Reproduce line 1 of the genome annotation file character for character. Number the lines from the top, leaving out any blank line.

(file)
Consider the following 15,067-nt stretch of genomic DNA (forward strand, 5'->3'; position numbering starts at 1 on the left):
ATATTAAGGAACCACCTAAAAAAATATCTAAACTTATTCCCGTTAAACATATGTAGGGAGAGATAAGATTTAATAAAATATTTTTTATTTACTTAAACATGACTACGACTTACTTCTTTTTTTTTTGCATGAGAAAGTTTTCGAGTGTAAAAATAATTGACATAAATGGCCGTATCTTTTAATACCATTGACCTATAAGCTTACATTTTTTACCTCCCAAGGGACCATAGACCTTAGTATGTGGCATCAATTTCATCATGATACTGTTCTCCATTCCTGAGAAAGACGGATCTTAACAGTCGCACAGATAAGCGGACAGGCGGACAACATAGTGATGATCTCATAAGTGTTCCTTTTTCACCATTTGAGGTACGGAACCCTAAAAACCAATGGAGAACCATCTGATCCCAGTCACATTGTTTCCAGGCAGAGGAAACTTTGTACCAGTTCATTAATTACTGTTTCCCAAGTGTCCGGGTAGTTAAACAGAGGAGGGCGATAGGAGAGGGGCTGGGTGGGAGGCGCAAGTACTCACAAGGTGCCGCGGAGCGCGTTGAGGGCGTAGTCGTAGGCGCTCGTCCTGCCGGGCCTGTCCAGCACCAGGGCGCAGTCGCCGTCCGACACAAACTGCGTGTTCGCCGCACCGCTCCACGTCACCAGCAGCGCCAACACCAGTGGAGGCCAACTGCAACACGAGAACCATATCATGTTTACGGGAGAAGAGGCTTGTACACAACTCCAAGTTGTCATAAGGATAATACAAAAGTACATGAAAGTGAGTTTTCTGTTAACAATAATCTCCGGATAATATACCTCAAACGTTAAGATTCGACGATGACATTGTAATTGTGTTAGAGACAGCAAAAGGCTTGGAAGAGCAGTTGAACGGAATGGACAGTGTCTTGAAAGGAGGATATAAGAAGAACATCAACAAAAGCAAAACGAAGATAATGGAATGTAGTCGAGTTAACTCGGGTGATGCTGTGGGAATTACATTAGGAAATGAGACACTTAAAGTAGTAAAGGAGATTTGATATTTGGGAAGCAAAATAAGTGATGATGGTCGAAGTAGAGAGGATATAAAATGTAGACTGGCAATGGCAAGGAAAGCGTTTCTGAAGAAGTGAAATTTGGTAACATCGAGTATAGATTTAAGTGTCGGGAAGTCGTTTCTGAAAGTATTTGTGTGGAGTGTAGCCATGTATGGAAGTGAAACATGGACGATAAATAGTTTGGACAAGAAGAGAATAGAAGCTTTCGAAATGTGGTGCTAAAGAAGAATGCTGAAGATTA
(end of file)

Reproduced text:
Consider the following 15,067-nt stretch of genomic DNA (forward strand, 5'->3'; position numbering starts at 1 on the left):